Chapter Two: The Boojum.
Big Delta, Alaska, USA.
Sam Renstrom had worked on the Trans-Alaska Pipeline for years but he’d never seen anything like this.
Parked on the Richardson Highway over the Tanana River, he looked across to where the pipeline spanned the river on its narrow suspension bridge. Over the midpoint of the river, a blurry vertical disc, swirling with colors, oily and iridescent, bisected the pipeline. It was several meters in diameter - larger than the bore of the pipe - but had no depth. At least, when Sam looked at it edge-on, that’s how it seemed. It reminded him of a film of soapy water in a kid’s bubble maker. Whatever it was, it was mighty curious; but curiosity wasn’t what had brought Sam here this morning: The weird disc, whatever it was, had stopped the flow of oil.
Sam had woken early to a call from his supervisor. His inspection shift was due to start at 8am but the call came at 6:15. The supervisor’s briefing was hurried, and made no sense.
The Trans-Alaska Pipeline pipes oil thirteen-hundred kilometers from Prudhoe Bay on the north coast through twelve pumping stations to Valdez in the south. Alarms had gone off at 6:05 in Pumping Station Nine near Delta Junction, indicating a total loss of pipeline pressure. Within minutes, similar alarms went off at all downstream pumping stations right down to Station Twelve, just outside Valdez. The strange thing was that Station Eight, a hundred kilometers north, was not reporting any problems. If there were a catastrophic breach in the line large enough to cause zero flow at Station Nine, the decrease in back-pressure should have set off alarms upstream. This hadn’t happened, and no-one could explain it. The calls went out and all the inspectors responsible for that hundred-kilometer section were mobilized - but it was Sam’s day.
He drove to the north end of the bridge and down Hansen Road to where the pipe came ashore. He parked as close as he could to the water’s edge and stared though the dusty windshield at the curiosity surrounding the pipe. It sent a chill down his spine. His Pop used to tell stories about supernatural creatures that supposedly roamed the Alaskan wastes. ‘Boojums’ he called them. Sam had never really believed in them but he was revising his skepticism now.
“My very own Boojum,” he said to himself. “What’n the hell are you?”
He rubbed his eyes and released a jaw-cracking yawn. He was bleary from the early start but he had a cure in a thermos on the passenger seat: Sam made different strengths of coffee depending on the weather and the scale of his hangover. It was a pleasant summer morning but he’d watched a hockey game and sunk too many brews up in Fairbanks the night before, so today was a High-Octane day. That meant a shot of rum in the Joe, and he savored it as he puzzled over the Boojum.
He sure didn’t know what it was but it had to be what was blocking the oil. If he could figure it out and get rid of it, he’d be a hero. Hell, he might even get a raise! He had a good idea how much money was lost when the oil didn’t flow, and he figured fixing it must be worth a couple thousand bucks a year extra in his pay check. Besides, this was his section of pipe. He’d maintained and inspected it for years, damn it, and he wasn’t going to let some weird doohickey mess with his livelihood.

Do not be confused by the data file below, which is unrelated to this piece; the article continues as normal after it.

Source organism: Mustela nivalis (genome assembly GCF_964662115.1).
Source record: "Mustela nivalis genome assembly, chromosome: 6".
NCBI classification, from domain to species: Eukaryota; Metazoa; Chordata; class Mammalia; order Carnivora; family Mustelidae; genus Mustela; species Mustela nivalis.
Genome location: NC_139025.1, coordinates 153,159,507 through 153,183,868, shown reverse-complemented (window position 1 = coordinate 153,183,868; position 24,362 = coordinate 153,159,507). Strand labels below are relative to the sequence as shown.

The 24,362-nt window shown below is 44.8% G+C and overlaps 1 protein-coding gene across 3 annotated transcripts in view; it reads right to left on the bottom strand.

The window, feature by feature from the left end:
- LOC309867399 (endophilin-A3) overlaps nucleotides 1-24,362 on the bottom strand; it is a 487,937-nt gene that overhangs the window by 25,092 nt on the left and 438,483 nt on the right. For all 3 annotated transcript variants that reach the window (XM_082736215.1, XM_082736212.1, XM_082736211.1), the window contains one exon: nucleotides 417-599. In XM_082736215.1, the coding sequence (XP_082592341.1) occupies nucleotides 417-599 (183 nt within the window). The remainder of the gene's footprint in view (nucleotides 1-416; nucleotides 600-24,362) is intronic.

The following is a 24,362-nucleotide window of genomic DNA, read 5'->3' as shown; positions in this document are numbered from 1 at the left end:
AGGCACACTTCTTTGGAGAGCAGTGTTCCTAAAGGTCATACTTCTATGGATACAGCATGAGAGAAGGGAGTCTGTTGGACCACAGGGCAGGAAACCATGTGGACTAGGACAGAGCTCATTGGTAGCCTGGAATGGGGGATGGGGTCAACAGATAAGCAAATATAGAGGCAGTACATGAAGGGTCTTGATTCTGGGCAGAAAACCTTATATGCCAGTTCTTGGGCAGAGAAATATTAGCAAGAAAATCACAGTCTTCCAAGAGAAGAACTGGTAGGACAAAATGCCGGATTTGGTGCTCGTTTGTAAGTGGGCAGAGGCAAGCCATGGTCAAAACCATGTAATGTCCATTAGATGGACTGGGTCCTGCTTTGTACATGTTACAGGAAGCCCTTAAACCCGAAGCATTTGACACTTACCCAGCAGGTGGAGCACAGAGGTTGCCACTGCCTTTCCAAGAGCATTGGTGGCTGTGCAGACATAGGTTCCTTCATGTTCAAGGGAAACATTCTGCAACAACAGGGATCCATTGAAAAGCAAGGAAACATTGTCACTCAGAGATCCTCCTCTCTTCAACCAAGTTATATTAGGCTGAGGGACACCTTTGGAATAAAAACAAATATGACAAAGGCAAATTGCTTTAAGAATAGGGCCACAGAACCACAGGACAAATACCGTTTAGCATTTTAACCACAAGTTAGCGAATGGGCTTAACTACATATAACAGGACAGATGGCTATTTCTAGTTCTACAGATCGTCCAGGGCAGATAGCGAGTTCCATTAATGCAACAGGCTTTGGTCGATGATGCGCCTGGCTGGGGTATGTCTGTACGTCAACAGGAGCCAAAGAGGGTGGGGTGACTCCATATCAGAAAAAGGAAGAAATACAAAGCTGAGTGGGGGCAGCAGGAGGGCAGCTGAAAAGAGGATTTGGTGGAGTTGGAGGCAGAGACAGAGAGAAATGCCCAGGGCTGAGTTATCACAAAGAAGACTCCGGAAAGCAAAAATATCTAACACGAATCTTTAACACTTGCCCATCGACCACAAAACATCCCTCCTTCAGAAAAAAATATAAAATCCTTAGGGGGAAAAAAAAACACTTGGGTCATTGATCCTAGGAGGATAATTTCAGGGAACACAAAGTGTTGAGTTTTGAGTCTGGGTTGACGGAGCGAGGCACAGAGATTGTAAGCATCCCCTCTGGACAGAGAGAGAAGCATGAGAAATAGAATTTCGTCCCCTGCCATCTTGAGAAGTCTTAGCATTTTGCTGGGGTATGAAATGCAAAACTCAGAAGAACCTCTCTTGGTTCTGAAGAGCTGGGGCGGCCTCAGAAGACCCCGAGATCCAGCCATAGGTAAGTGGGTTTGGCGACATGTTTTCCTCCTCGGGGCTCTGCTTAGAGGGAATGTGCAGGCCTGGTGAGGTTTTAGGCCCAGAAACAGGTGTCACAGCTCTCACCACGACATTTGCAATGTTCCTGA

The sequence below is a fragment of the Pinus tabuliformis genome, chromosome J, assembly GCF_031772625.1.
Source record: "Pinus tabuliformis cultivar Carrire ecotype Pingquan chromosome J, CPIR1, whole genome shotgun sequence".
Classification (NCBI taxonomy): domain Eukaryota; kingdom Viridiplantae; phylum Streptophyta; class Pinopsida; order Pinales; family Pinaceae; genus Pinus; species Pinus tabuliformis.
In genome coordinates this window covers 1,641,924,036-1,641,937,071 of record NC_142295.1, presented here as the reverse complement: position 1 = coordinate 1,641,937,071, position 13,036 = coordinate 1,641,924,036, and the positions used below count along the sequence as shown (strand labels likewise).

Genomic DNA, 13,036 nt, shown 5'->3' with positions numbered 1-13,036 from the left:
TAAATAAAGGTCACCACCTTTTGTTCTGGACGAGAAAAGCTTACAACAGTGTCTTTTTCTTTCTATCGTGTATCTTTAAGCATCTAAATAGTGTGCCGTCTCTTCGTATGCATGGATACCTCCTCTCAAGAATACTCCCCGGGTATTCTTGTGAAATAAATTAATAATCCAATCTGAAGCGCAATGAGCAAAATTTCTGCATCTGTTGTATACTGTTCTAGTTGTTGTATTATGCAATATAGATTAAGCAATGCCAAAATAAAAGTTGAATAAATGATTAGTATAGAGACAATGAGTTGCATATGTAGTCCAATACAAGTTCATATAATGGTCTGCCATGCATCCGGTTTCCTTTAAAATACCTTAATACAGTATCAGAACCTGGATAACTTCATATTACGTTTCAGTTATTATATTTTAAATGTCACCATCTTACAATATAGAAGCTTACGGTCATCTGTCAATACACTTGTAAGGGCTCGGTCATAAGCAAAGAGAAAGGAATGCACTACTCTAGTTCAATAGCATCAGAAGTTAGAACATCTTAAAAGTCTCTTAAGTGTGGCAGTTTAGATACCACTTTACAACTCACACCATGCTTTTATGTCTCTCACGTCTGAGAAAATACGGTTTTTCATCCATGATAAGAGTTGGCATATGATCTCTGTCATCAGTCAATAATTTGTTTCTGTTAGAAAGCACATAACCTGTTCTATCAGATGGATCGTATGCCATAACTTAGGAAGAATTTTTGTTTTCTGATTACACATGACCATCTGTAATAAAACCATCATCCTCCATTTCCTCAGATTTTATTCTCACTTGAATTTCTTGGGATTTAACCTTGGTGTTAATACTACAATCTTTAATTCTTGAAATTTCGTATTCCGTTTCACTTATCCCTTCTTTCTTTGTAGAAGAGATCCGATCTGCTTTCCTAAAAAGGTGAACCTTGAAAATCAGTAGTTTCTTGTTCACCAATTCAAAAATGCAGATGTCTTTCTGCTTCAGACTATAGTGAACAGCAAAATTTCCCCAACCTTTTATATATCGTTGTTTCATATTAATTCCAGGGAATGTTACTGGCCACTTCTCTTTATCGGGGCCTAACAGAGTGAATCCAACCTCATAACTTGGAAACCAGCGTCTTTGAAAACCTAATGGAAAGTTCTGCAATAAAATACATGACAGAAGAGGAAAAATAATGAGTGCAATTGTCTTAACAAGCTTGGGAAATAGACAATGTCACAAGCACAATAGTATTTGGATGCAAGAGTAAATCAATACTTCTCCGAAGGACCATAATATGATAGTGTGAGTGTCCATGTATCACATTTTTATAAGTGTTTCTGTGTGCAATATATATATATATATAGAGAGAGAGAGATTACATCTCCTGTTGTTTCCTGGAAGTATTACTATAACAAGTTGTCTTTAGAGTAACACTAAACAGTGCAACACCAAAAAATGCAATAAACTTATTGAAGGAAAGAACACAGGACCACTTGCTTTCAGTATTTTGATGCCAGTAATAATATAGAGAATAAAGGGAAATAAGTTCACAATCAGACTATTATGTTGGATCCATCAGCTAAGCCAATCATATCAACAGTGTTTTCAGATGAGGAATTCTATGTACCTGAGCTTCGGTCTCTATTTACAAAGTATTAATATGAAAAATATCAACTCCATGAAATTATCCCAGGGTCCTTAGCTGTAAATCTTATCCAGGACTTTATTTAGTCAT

After two cups of his Calypso Joe, he was feeling a lot better - and a lot braver. Psyched up to take the responsibility – and the credit – for dealing with the Boojum, he reversed his truck under the pipeline bridge tower and stepped out. He clipped his utility belt around his waist and threw down the last of the coffee. With a grunt, he climbed onto the roof of the truck then scaled the tower until he was standing on the pipe. The company expressly forbade this but all the inspectors did it. Actually, Sam wasn’t certain whether other inspectors did it or not but he sure did, and he didn’t give a good goddamn what anyone else did.
Taking a deep breath, he headed out along the pipe, over the water. His years of walking the pipe illicitly served him well and he balanced easily, using the stay wires for support. After one-hundred and eighty meters, he reached his Boojum.
From three meters, the disc was humming and he felt the hairs on his arms prickling. He pulled a penny from his pocket and threw it into the shimmering face of the disc. It passed clean through and disappeared with a faint crackle, leaving a slight eddy on the disc’s surface like ripples on a pond.
Sam’s eyebrows rose at this and he sat down to straddle the pipe. He shunted forward then lay prone to examine the pipe where the Boojum intersected it. It looked like the pipe was cut clean through but no oil was escaping. Impossible as it seemed, the oil was pouring into the disc and disappearing. He took off his grubby Alaska Aces cap – another breach of regulations but he hated hard-hats – and crawled forward for a closer look.
Once he got within a meter of the disc, he felt a strong pull on his head and shoulders, like the suck of a vacuum cleaner. He tried to scuttle backwards but it was too late. Whatever force the Boojum was exerting, he was caught in it and it pulled him forward. The cap fell from his hand and hit the water. He tried to grip the pipe with his hands and thighs but to no avail.
“Oh God! No! Help me. Somebody, please help me!”
His screams were cut off as he was sucked into the swirling disc.
The Boojum stayed in place humming contentedly but all that was left of Sam Renstrom was his hockey cap as it spun down the river.